What can be more frustrating to a
genealogist than to look through an alphabetic index of records and not
locate what is being sought and then find out later, perhaps years
later, the data was there but misspelled. How do you locate towns of
immigrant non-English-speaking ancestors when the only information
available was passed down through the generations orally and no matter
how you try to spell it, you cannot find the town on a map.
A major solution to these problems was provided more than 80 years ago
when Robert C. Russell of Pittsburgh, Pennsylvania was issued patent
number 1,261,167 on April 2, 1918 for having "invented certain new and
useful Improvements in Indexes...as will enable others skilled in the
art to which it appertains to make and use the same." The idea of
indexing information by how it sounds rather than alphabetically was
born. It has become known as "soundexing."
Russell noted in his patent
the reason for this system. "There are certain sounds which form the
nucleus of the English language, and those sounds are inadequately
represented merely by the letters of the alphabet, as one sound may
sometimes be represented by more than one letter or combination of
letters, and one letter or combination of letters may represent two or
more sounds. Because of this, a great many names may have two or
more different spellings which in an alphabetic index, or an index
which separates names according to the sequence of their contained
letters in the alphabet, necessitates their filing in widely separate
He knew that letters of the alphabet were divided, phonetically, into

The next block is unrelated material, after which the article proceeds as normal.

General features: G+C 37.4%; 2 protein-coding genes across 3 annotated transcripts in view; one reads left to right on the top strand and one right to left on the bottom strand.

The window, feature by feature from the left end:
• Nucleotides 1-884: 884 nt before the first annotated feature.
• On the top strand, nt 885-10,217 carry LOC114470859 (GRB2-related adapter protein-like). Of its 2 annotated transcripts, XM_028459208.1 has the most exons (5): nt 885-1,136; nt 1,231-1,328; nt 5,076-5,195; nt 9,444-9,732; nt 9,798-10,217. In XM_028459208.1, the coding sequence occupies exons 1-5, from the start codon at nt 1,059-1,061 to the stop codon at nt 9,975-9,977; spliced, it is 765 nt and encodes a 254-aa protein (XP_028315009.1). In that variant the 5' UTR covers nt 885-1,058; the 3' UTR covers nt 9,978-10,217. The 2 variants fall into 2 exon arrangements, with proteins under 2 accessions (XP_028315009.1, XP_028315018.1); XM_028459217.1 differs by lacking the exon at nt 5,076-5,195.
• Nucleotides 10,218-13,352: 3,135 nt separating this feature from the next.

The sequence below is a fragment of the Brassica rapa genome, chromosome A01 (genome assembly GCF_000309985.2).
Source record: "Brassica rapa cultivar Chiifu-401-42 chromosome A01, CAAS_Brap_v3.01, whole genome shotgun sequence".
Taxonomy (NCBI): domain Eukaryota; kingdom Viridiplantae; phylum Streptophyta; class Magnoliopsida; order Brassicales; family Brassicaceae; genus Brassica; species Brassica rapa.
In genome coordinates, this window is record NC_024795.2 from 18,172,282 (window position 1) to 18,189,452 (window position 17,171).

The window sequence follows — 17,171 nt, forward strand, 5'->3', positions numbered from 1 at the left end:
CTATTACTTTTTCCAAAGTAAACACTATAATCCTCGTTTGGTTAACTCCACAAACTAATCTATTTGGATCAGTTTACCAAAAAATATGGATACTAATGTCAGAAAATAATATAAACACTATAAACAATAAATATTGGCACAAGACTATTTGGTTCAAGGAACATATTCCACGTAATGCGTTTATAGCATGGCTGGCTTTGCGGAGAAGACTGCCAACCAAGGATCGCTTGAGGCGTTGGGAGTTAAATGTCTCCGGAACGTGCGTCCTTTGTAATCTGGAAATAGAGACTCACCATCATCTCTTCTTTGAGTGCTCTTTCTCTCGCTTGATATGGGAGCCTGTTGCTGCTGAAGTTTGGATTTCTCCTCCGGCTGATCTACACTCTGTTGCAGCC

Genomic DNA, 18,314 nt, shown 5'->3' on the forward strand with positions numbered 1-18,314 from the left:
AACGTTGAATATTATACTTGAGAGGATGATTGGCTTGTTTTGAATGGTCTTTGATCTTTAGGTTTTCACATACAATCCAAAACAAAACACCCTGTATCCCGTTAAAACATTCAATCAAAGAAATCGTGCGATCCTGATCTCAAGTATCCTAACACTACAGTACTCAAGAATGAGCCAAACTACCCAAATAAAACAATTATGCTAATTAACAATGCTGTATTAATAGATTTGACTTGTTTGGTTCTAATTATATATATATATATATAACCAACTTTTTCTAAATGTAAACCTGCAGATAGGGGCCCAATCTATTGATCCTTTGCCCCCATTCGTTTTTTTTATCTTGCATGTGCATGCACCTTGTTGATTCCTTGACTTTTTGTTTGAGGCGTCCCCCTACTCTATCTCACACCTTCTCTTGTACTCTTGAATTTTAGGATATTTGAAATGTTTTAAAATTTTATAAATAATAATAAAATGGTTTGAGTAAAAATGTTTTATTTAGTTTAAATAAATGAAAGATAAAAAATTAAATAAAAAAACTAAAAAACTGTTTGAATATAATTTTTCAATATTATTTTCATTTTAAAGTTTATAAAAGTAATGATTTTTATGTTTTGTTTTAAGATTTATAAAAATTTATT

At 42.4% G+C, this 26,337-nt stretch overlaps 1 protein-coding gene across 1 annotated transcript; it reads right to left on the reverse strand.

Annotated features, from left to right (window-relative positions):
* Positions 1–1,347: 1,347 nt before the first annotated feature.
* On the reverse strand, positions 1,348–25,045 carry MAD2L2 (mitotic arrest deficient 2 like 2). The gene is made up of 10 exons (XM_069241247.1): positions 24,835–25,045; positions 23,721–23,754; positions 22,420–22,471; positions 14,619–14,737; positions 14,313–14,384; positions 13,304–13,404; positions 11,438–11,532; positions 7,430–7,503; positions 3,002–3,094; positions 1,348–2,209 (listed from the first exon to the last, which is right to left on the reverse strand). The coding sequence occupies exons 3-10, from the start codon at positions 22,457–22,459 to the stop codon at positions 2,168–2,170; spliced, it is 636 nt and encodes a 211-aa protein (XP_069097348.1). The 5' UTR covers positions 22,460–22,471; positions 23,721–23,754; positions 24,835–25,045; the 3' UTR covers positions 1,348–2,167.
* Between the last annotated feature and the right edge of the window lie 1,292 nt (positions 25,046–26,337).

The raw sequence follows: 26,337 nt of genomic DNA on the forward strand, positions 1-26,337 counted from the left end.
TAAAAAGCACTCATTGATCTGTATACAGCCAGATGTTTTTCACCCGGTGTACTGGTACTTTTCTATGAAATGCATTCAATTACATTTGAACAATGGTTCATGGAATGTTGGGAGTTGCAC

categories. To each category, he assigned a numeric value. As his
vowels (he called them "oral resonants") a, e, i, o, u, y.
labials and labio-dentals b, f, p, v.
gutterals and sibilants c, g, k, q, s, x, z .
dental-mutes d, t.
den to or lingua-nasal n.
dental fricative r.
were only a few additional rules:
initial letter of the word is always kept.
consecutive letters that had the same code are considered as a single
letter (e.g., `tt' coded the same as `t'.
combination `gh,' and `s' or `z' if they ended the word, are discarded.
the first occurrence of a vowel (Group 1) is counted.
Smith and Smyth coded the same because the letters `i' and `y' had the
same value, namely `1,' even though in a normal alphabetic index, they
would be far apart.
A patent exists for two reasons. First, to give the inventor exclusive
rights to his creation and two, by forcing the inventor to publicly
disclose his work, to encourage other persons to improve on the
invention and thus create superior products based on the original idea.
Through the years, Russell's system has been improved upon. Those
familiar with the current soundex system used by the U.S. government
will see that the original system was changed by combining the letters
`m' and `n', dropping vowels all together unless the initial letter of
the word, and dropping the rule regarding `gh' and words that end with
`s' or `z'.
The soundex code consist of the first letter of the name followed by
three digits. These three digits are determined by dropping the letters
a, e, i, o, u, h, w and y and adding three digits from the remaining
letters of the name according to the table below. There are only two
additional rules. (1) If two or more consecutive letters have the same
code, they are coded as one letter. (2) If there are an insufficient